Instead of Diogenes using his lamp to hunt for honest people, I stroll around with a spreadsheet looking for cheap companies. Actually, make that cheap and good companies -- cheap is easy enough to find, but cheap and good is the real trick. Today, that brings me back to RPMInternational (NYSE:RPM), a maker of specialty chemicals like sealants and coatings.

There are a couple notable things about RPM to keep in mind. First, the company is pretty entrepreneurial and generally gives meaningful autonomy to its operating units. While not every manager can handle that sort of freedom, it's an environment where quality people can really take an opportunity and run with it. Second, the company has numerous leading (that is, No. 1 or No. 2) consumer brands as well as several very competitive and attractive industrial brands.

That all spelled a pretty decent quarter this time out. Sales were up more than 20%, as reported, with organic growth up above 12%. Though gross margins did drop (because of a combination of higher materials costs and the impact of some acquisitions), adjusted operating income and net income both rose by more than 20%.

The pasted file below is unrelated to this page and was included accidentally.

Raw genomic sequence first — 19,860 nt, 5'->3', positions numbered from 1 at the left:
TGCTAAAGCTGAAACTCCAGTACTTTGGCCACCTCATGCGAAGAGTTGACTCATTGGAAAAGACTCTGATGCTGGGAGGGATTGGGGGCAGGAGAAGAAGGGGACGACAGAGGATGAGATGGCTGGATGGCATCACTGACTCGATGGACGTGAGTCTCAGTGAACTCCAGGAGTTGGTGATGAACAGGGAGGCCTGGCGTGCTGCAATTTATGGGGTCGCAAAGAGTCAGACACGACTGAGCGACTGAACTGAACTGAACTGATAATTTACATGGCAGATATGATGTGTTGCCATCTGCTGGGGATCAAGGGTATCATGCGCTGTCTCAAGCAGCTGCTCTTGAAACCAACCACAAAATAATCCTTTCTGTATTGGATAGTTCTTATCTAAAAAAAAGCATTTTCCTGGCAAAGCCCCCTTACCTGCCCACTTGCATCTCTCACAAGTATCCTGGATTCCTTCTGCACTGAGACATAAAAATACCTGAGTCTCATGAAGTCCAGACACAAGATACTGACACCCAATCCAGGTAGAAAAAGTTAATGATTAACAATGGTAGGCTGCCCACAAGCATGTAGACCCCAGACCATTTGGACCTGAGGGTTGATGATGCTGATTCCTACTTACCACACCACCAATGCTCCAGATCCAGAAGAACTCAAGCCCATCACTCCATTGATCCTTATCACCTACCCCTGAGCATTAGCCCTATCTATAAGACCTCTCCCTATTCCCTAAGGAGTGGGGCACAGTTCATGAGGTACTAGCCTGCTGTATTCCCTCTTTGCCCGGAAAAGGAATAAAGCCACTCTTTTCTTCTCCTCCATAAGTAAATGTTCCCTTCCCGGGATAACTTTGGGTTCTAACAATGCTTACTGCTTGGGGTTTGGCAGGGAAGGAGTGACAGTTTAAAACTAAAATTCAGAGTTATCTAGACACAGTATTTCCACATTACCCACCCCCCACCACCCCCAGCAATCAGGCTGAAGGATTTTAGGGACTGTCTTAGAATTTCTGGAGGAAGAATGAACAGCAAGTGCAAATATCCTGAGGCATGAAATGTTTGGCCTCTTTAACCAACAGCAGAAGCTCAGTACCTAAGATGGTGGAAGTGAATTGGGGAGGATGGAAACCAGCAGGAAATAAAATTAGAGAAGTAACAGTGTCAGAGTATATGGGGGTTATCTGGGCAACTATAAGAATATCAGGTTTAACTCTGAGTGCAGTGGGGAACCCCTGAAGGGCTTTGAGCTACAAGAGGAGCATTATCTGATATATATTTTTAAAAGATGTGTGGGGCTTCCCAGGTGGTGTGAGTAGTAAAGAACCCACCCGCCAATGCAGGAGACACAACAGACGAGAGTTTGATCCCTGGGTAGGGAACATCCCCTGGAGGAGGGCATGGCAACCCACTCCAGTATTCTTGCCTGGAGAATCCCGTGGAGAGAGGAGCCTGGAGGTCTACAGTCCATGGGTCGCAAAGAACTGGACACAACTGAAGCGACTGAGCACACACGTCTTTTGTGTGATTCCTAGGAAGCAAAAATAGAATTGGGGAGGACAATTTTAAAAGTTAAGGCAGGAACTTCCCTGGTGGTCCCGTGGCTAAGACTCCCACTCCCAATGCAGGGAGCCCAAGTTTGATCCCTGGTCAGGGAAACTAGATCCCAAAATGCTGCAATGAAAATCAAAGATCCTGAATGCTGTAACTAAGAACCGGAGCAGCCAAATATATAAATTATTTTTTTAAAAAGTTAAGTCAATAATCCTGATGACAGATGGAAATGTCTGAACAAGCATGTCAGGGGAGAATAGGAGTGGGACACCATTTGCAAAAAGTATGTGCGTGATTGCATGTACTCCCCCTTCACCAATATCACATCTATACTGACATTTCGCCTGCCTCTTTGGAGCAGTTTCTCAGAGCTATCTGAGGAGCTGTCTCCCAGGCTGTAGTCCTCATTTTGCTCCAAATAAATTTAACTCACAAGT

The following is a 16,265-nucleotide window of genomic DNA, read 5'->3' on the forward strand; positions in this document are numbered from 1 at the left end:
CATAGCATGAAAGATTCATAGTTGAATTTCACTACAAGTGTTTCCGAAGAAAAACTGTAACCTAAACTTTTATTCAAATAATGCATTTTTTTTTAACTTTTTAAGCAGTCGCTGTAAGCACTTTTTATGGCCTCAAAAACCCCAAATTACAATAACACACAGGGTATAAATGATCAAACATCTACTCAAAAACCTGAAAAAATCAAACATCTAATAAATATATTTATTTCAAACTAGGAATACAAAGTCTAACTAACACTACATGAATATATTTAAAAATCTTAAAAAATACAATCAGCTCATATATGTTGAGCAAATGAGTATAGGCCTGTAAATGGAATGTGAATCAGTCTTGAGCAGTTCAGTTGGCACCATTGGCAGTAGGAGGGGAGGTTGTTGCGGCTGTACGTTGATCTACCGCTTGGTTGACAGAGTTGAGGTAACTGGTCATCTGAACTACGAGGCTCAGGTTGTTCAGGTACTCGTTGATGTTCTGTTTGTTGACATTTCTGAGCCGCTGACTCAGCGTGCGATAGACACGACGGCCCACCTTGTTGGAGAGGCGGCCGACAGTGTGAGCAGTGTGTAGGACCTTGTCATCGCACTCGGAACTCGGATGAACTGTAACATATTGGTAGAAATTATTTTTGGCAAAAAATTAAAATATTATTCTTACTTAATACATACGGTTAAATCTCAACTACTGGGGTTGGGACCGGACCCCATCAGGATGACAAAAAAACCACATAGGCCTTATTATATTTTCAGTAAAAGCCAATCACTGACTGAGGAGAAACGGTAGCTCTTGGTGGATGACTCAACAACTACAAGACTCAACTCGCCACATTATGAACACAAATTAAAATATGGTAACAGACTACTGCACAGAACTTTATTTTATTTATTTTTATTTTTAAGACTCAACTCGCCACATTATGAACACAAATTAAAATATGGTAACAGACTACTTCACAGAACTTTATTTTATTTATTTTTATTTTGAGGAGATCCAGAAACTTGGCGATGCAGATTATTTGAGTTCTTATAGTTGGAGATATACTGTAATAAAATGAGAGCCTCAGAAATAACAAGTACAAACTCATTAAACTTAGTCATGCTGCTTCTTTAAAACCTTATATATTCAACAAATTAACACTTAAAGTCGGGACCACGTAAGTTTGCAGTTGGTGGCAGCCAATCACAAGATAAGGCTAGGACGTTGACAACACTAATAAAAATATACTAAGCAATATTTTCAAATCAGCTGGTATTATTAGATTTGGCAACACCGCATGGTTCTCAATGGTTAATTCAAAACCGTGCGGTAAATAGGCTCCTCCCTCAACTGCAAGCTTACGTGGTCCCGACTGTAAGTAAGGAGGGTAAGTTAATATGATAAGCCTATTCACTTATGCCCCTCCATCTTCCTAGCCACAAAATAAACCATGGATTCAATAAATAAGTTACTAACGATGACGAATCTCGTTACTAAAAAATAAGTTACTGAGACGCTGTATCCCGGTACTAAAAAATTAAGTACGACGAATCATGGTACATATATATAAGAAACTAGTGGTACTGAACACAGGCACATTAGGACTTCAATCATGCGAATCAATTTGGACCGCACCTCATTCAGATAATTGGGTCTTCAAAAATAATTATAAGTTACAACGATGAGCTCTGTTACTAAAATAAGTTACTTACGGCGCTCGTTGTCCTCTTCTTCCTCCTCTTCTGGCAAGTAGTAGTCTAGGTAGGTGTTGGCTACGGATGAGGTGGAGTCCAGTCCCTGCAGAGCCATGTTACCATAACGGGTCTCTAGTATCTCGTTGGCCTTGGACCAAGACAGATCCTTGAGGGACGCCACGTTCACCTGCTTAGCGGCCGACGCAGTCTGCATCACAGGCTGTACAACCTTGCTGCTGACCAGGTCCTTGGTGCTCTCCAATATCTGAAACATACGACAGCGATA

Unfortunately, that "adjusted" part requires some discussion. Like so many other companies ranging from ABB (NYSE:ABB) to W.R. Grace (NYSE:GRA) to USG (NYSE:USG), RPM has had to deal with an expensive array of lawsuits -- some with legitimate claims of injury and others just callous attempts to get in on a legal gravy train. In this quarter, the company took a $335 million charge to set up a reserve to cover claims costs through 2016.

I wish I could come away from this story a little more positively. I do like the company's corporate culture, and there is definitely a long-term history of above-average performance here. Unfortunately, even with strong demand in areas like energy (drillers/producers use RPM's corrosion control products, among others), I just don't see a lot of undervaluation in the shares. It's not overvalued to an extent where I'd advise people to lock in profits, but I'd need a bigger discount to today's price to want to buy for my own account.

For more Foolish thoughts on the chemical sector:

Fool contributor Stephen Simpson has no financial interest in any stocks mentioned (that means he's neither long nor short the shares).